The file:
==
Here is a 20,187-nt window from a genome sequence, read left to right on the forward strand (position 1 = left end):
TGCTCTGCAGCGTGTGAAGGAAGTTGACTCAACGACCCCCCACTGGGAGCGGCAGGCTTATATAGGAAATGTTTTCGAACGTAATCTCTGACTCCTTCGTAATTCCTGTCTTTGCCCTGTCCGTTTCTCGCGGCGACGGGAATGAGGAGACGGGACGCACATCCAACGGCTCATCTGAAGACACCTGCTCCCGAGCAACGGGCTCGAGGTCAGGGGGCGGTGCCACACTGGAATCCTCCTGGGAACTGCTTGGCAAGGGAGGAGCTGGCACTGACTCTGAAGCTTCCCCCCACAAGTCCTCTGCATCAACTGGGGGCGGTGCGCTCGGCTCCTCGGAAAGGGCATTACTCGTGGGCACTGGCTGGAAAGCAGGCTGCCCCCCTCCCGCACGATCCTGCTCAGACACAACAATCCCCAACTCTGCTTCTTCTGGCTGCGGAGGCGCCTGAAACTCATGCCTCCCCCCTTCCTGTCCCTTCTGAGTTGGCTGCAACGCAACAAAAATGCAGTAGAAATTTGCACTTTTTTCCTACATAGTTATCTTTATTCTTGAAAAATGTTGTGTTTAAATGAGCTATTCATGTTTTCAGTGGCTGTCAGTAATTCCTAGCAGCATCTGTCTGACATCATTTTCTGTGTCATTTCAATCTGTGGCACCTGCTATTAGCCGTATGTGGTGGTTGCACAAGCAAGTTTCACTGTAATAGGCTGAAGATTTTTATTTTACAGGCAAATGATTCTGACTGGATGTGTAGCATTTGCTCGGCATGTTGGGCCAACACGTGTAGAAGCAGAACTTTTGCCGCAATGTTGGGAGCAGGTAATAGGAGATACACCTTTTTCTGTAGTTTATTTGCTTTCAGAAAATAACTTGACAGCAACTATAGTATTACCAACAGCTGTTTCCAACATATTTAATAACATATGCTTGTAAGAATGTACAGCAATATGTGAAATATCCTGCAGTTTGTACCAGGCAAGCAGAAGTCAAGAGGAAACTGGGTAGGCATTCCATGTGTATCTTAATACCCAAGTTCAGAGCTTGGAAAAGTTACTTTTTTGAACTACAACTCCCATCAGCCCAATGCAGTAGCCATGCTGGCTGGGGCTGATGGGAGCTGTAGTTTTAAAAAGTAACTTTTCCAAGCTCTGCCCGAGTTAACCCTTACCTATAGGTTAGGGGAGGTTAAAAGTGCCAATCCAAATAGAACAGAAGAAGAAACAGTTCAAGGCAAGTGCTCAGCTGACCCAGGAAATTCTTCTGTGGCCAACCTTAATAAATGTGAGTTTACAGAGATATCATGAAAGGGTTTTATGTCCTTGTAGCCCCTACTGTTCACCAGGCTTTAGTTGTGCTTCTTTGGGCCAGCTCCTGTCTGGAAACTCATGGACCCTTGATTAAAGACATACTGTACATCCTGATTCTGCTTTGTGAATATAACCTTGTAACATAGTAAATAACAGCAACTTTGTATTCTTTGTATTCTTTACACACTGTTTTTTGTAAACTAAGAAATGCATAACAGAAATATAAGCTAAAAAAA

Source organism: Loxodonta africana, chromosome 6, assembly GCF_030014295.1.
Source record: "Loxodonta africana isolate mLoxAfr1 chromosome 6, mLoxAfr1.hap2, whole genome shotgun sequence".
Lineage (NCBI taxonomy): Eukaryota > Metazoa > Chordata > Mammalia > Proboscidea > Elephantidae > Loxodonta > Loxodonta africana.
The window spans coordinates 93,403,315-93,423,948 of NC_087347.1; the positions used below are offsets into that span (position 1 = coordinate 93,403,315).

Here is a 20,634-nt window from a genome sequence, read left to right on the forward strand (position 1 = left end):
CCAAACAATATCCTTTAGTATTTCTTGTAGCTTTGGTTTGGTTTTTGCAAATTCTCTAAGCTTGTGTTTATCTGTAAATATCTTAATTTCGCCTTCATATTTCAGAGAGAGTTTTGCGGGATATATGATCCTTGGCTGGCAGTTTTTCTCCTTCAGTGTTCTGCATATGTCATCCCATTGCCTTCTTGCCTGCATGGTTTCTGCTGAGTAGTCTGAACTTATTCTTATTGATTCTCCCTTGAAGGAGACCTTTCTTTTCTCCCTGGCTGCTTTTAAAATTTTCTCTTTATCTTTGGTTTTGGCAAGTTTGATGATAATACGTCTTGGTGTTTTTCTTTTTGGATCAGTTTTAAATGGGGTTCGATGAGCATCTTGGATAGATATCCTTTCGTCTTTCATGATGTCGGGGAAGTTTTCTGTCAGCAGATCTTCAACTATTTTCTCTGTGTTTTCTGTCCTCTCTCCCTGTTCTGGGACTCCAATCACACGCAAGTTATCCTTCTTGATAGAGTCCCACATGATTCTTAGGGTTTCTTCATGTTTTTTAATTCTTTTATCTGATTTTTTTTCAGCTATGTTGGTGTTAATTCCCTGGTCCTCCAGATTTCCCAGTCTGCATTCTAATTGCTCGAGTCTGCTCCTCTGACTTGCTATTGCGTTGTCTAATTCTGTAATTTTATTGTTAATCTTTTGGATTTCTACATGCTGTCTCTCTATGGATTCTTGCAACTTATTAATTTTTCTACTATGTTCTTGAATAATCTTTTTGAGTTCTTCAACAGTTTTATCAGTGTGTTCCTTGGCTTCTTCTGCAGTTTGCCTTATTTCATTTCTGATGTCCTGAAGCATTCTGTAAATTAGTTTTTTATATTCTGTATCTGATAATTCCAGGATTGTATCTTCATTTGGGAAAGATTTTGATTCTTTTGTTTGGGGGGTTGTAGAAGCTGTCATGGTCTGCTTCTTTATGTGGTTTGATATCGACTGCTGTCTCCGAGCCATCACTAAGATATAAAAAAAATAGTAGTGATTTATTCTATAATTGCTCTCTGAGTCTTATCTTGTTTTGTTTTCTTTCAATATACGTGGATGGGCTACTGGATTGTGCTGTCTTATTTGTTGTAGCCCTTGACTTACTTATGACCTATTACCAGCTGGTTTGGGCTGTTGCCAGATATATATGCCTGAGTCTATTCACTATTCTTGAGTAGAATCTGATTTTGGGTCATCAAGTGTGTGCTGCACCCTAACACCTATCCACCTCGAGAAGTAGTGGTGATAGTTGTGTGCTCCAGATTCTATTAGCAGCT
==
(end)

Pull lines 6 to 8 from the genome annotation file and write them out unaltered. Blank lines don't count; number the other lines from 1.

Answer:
The window spans coordinates 93,403,315-93,423,948 of NC_087347.1; the positions used below are offsets into that span (position 1 = coordinate 93,403,315).

Here is a 20,634-nt window from a genome sequence, read left to right on the forward strand (position 1 = left end):
CCAAACAATATCCTTTAGTATTTCTTGTAGCTTTGGTTTGGTTTTTGCAAATTCTCTAAGCTTGTGTTTATCTGTAAATATCTTAATTTCGCCTTCATATTTCAGAGAGAGTTTTGCGGGATATATGATCCTTGGCTGGCAGTTTTTCTCCTTCAGTGTTCTGCATATGTCATCCCATTGCCTTCTTGCCTGCATGGTTTCTGCTGAGTAGTCTGAACTTATTCTTATTGATTCTCCCTTGAAGGAGACCTTTCTTTTCTCCCTGGCTGCTTTTAAAATTTTCTCTTTATCTTTGGTTTTGGCAAGTTTGATGATAATACGTCTTGGTGTTTTTCTTTTTGGATCAGTTTTAAATGGGGTTCGATGAGCATCTTGGATAGATATCCTTTCGTCTTTCATGATGTCGGGGAAGTTTTCTGTCAGCAGATCTTCAACTATTTTCTCTGTGTTTTCTGTCCTCTCTCCCTGTTCTGGGACTCCAATCACACGCAAGTTATCCTTCTTGATAGAGTCCCACATGATTCTTAGGGTTTCTTCATGTTTTTTAATTCTTTTATCTGATTTTTTTTCAGCTATGTTGGTGTTAATTCCCTGGTCCTCCAGATTTCCCAGTCTGCATTCTAATTGCTCGAGTCTGCTCCTCTGACTTGCTATTGCGTTGTCTAATTCTGTAATTTTATTGTTAATCTTTTGGATTTCTACATGCTGTCTCTCTATGGATTCTTGCAACTTATTAATTTTTCTACTATGTTCTTGAATAATCTTTTTGAGTTCTTCAACAGTTTTATCAGTGTGTTCCTTGGCTTCTTCTGCAGTTTGCCTTATTTCATTTCTGATGTCCTGAAGCATTCTGTAAATTAGTTTTTTATATTCTGTATCTGATAATTCCAGGATTGTATCTTCATTTGGGAAAGATTTTGATTCTTTTGTTTGGGGGGTTGTAGAAGCTGTCATGGTCTGCTTCTTTATGTGGTTTGATATCGACTGCTGTCTCCGAGCCATCACTAAGATATAAAAAAAATAGTAGTGATTTATTCTATAATTGCTCTCTGAGTCTTATCTTGTTTTGTTTTCTTTCAATATACGTGGATGGGCTACTGGATTGTGCTGTCTTATTTGTTGTAGCCCTTGACTTACTTATGACCTATTACCAGCTGGTTTGGGCTGTTGCCAGATATATATGCCTGAGTCTATTCACTATTCTTGAGTAGAATCTGATTTTGGGTCATCAAGTGTGTGCTGCACCCTAACACCTATCCACCTCGAGAAGTAGTGGTGATAGTTGTGTGCTCCAGATTCTATTAGCAGCT